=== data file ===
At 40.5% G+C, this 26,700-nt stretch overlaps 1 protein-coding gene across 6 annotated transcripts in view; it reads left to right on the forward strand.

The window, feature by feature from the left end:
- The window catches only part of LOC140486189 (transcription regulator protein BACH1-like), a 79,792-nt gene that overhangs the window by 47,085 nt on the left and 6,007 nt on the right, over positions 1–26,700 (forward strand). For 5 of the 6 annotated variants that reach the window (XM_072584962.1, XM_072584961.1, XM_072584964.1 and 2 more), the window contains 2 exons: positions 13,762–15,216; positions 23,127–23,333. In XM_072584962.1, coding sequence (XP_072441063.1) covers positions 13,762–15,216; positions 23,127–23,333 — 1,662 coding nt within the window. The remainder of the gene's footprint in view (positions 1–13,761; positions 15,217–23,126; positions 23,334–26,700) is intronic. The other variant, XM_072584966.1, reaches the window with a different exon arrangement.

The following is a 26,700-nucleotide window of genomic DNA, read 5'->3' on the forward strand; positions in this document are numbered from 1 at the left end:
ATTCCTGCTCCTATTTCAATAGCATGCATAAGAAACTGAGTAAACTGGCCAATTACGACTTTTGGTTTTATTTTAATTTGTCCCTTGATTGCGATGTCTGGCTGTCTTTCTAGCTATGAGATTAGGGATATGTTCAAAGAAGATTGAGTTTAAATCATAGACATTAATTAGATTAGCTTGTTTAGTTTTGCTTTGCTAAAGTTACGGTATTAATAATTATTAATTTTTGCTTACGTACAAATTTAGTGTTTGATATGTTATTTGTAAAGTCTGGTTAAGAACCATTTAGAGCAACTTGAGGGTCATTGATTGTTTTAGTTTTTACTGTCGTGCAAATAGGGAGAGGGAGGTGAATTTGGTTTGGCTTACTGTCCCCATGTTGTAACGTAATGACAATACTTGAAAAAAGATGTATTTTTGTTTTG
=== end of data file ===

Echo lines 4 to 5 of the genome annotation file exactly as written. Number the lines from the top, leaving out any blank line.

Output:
The following is a 26,700-nucleotide window of genomic DNA, read 5'->3' on the forward strand; positions in this document are numbered from 1 at the left end:
ATTCCTGCTCCTATTTCAATAGCATGCATAAGAAACTGAGTAAACTGGCCAATTACGACTTTTGGTTTTATTTTAATTTGTCCCTTGATTGCGATGTCTGGCTGTCTTTCTAGCTATGAGATTAGGGATATGTTCAAAGAAGATTGAGTTTAAATCATAGACATTAATTAGATTAGCTTGTTTAGTTTTGCTTTGCTAAAGTTACGGTATTAATAATTATTAATTTTTGCTTACGTACAAATTTAGTGTTTGATATGTTATTTGTAAAGTCTGGTTAAGAACCATTTAGAGCAACTTGAGGGTCATTGATTGTTTTAGTTTTTACTGTCGTGCAAATAGGGAGAGGGAGGTGAATTTGGTTTGGCTTACTGTCCCCATGTTGTAACGTAATGACAATACTTGAAAAAAGATGTATTTTTGTTTTG